After seeing the obese girl in the doctor’s waiting room, Mr. Verma couldn’t shake his concern about junk food. He also had a worry closer to home: his daughter, Lavanya, sometimes bought burgers at school instead of eating the rice and lentils her mother sent from home.
First the couple approached state officials about banning junk food in New Delhi schools — to no avail.
Then in 2010 he filed the lawsuit, basing his case on the constitutional authority of courts to intervene to protect citizens’ right to life.
In 2011, the presiding judge asked the national government “to take concrete and effective steps to ensure that the sale and supply of junk food in and around schools is banned.”
The food industry hired some of the country’s most politically-connected lawyers to fight the case, including Mukul Rohatgi, the former additional solicitor general; Abhishek Manu Singhvi, who has been a member of Parliament and spokesman for the Congress Party, which has ruled India for most of its post-independence history; and Kapil Sibal, the three-time president of the Supreme Court Bar Association who had served as a senior minister in the Congress-led government.
The hearings dragged on. Finally, in 2014, the working group of an expert committee picked by the food authority recommended that sales of potato chips, sugar sweetened beverages, ready-to-eat noodles and chocolates be banned within 500 yards of schools.
The food association strenuously objected. D. V. Malhan, its executive secretary, said in an interview that there are so many schools that the proposed sales ban would have hurt the industry badly.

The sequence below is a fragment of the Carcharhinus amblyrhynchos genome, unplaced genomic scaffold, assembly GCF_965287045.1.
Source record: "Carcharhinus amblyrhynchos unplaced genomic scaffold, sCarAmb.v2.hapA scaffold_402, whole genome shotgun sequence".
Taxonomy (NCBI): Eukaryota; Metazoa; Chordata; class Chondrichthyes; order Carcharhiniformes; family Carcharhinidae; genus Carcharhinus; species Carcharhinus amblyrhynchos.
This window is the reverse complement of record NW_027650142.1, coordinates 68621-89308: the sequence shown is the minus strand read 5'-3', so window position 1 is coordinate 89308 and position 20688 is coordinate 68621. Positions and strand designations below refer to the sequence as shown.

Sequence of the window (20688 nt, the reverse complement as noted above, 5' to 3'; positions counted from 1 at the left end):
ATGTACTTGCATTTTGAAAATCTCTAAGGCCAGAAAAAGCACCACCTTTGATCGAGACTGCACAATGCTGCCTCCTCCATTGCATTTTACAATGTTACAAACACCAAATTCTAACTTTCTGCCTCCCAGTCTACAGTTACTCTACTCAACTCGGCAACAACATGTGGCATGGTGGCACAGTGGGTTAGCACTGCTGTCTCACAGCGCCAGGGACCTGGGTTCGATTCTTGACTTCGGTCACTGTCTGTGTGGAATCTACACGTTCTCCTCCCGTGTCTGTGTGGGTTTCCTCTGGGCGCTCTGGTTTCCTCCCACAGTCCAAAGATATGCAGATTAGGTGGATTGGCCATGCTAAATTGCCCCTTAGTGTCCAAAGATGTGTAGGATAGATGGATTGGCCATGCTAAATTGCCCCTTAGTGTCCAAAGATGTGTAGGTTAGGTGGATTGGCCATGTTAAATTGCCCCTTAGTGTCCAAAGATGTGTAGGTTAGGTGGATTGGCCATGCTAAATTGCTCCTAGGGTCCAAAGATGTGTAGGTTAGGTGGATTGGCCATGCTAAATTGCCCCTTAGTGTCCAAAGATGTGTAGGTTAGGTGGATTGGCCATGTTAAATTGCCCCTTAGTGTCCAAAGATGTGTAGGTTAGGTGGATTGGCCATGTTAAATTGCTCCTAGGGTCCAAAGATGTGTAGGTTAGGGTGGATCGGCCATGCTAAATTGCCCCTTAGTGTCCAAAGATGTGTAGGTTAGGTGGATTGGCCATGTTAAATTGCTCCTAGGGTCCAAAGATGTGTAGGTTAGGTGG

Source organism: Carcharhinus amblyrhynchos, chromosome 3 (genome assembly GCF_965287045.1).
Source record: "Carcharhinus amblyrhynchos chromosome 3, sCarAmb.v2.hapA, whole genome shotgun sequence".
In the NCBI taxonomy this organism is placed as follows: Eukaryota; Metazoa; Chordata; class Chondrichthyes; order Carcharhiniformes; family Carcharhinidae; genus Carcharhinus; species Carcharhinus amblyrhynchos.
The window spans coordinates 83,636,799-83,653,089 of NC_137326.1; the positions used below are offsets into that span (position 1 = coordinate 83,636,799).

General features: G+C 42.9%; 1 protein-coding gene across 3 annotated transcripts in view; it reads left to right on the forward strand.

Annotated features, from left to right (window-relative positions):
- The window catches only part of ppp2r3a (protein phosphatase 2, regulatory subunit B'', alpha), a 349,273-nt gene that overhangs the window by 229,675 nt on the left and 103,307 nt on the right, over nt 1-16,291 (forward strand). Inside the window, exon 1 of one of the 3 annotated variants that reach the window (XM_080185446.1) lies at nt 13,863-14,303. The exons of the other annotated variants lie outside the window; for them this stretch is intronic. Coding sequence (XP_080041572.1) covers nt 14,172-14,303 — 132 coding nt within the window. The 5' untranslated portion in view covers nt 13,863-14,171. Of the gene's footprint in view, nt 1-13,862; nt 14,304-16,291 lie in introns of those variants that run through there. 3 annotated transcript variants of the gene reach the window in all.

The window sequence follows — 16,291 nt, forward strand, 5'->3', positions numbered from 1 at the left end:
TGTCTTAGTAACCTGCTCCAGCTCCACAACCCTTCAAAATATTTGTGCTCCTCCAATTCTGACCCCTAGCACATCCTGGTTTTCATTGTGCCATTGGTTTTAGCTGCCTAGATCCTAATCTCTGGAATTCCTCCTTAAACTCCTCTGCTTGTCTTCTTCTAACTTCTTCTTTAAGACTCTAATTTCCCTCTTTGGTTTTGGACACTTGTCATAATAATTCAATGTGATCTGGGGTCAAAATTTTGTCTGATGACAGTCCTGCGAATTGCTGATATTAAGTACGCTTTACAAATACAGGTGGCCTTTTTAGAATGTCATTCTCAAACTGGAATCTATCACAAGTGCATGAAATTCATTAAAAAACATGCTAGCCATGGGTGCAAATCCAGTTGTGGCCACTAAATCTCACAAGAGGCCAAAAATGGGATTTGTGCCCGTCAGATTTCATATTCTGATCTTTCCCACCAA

In early 2015, the food authority in the health ministry finally recommended regulations to the court, including some limitations on the sale of junk food around schools. The judge ordered the recommendations carried out within three months. Instead, the food authority appointed yet another committee.
Last year, at a meeting in New Delhi, that committee proposed taxing junk food, prohibiting advertising of it during children’s television shows and requiring consumer labeling of processed food.
Mr. Malhan, of the food association, denounced the report for not soliciting industry input earlier. Shouting, he said the guidelines were unacceptable.
It has been nearly two years since that contentious meeting.
Mr. Agarwal, chief executive of the food authority, insisted his agency is finally ready to start adopting new rules early next year for labeling healthy food with a green light and those high in fat, sugar and salt with a red light.
But he said taxing junk food and banning it around schools were long term goals.
“There is no point in confronting industry on these issues,” he said.
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